The proliferation of image hosting sites like Facebook, Instagram and Tumblr have made the Internet an archive of embarrassing memories for many, and for subjects of compromising images and content, the path to complete removal has been nearly impossible. With images readily available via search engines, something as harmless as a Google search could result in reputational apocalypse (unless you’re fortunate enough to share a name with…say a famous golfer).

However, in a landmark privacy decision, the European Union has ruled that Google must honor an individual’s “right to be forgotten,” requiring the company to help bury links to certain personally sensitive information when requested.

The word from EU courts was the result of 2010 lawsuit against Google filed by a Spanish man seeking to have articles from 1998 about his financial woes removed from Google’s search results. Costeja González argued that under the EU’s Data Protection Directive, the information must be destroyed and the court ultimately agreed with him.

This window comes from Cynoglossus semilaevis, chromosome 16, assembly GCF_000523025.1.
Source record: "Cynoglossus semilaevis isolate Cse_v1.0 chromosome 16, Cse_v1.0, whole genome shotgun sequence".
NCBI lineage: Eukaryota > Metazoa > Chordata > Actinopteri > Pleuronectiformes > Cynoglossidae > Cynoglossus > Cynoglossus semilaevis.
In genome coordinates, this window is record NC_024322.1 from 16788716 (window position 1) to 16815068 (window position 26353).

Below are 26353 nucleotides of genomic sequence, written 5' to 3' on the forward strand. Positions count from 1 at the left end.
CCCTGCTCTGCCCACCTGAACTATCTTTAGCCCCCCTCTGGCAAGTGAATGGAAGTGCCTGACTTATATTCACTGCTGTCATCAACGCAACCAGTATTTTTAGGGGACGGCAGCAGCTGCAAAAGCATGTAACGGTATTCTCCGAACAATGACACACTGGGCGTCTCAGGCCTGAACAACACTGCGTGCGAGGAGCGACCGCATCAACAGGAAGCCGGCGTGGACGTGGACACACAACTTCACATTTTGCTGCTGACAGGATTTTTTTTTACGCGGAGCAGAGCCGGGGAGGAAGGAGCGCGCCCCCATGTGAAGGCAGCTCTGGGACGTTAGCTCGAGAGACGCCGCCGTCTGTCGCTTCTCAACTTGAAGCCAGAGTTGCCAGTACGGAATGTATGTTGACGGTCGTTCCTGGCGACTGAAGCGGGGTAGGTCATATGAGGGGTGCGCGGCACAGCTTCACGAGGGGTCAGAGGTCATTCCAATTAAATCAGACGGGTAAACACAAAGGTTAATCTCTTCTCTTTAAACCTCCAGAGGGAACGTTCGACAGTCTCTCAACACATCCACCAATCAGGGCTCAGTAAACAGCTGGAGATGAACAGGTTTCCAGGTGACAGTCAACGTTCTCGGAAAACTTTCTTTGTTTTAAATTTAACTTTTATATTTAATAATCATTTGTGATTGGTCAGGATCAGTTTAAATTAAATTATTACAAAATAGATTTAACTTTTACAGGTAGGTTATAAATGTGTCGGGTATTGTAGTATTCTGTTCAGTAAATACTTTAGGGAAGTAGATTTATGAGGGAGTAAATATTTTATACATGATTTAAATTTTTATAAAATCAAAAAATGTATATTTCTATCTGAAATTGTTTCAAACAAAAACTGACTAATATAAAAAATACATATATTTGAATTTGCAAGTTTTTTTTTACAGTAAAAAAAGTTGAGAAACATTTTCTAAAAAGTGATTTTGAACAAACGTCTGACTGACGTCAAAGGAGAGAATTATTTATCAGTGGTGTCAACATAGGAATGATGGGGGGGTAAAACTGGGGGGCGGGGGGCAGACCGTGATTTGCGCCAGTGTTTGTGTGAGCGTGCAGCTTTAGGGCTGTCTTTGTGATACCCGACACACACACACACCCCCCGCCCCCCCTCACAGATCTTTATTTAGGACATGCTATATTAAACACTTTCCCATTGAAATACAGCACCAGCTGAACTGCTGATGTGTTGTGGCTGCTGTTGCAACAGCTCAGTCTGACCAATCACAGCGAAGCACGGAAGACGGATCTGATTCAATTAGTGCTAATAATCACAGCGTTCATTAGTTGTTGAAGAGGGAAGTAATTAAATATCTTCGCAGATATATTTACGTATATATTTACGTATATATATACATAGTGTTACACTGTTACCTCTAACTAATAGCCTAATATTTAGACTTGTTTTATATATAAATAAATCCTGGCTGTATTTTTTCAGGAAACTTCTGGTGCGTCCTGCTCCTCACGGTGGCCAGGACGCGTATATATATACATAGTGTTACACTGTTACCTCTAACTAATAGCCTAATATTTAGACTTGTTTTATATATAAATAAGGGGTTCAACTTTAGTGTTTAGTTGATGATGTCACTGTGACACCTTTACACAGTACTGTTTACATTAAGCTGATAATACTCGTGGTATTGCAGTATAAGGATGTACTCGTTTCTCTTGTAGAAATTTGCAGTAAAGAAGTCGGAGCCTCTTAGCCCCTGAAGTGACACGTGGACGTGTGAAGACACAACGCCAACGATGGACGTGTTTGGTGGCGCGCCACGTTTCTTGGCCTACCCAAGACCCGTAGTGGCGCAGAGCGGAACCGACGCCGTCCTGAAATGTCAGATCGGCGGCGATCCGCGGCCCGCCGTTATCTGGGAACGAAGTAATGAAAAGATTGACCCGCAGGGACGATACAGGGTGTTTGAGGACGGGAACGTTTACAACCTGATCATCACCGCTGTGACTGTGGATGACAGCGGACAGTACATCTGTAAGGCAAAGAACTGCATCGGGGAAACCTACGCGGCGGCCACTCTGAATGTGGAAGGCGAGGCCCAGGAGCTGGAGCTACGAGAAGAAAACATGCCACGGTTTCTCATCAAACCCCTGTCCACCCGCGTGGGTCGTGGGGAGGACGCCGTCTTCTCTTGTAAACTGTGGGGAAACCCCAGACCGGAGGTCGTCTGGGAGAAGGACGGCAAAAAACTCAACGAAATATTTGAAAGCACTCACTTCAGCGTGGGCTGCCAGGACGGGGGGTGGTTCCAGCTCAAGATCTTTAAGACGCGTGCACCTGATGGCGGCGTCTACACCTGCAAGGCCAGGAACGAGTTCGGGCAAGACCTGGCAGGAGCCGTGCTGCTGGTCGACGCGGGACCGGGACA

Under the Data Protection Directive, Europe requires that information over a certain age be destroyed, and also allows citizens to demand the erasure of information that is incomplete or inaccurate.

Higher privacy standards are common in the EU, likely as a side effect of rampant privacy violation that led to atrocities like the Holocaust during World War II. But while the collective psyche of Europe may push to give citizens more rights to manage their personal information, technological realties make the manifestation of that effort difficult.

Under the ruling, citizens have the right to request that information be removed from Google. However, it could not only be difficult for the search engine provider to identify and remove all instances of a particular piece of content on the Internet, but determining to what extent items are incomplete or inaccurate could also pose a challenge. Given the volume of compromising information available online, Google may have a problem keeping up with EU citizen wishes. Reports indicated those removal requests are already being submitted.


For more on EU privacy laws, check out these stories:


International privacy laws still pose challenges for the discovery process

UK organization outlines online security measures

Privacy, data and different jurisdictions: How legal approaches differ between the U.S. and EU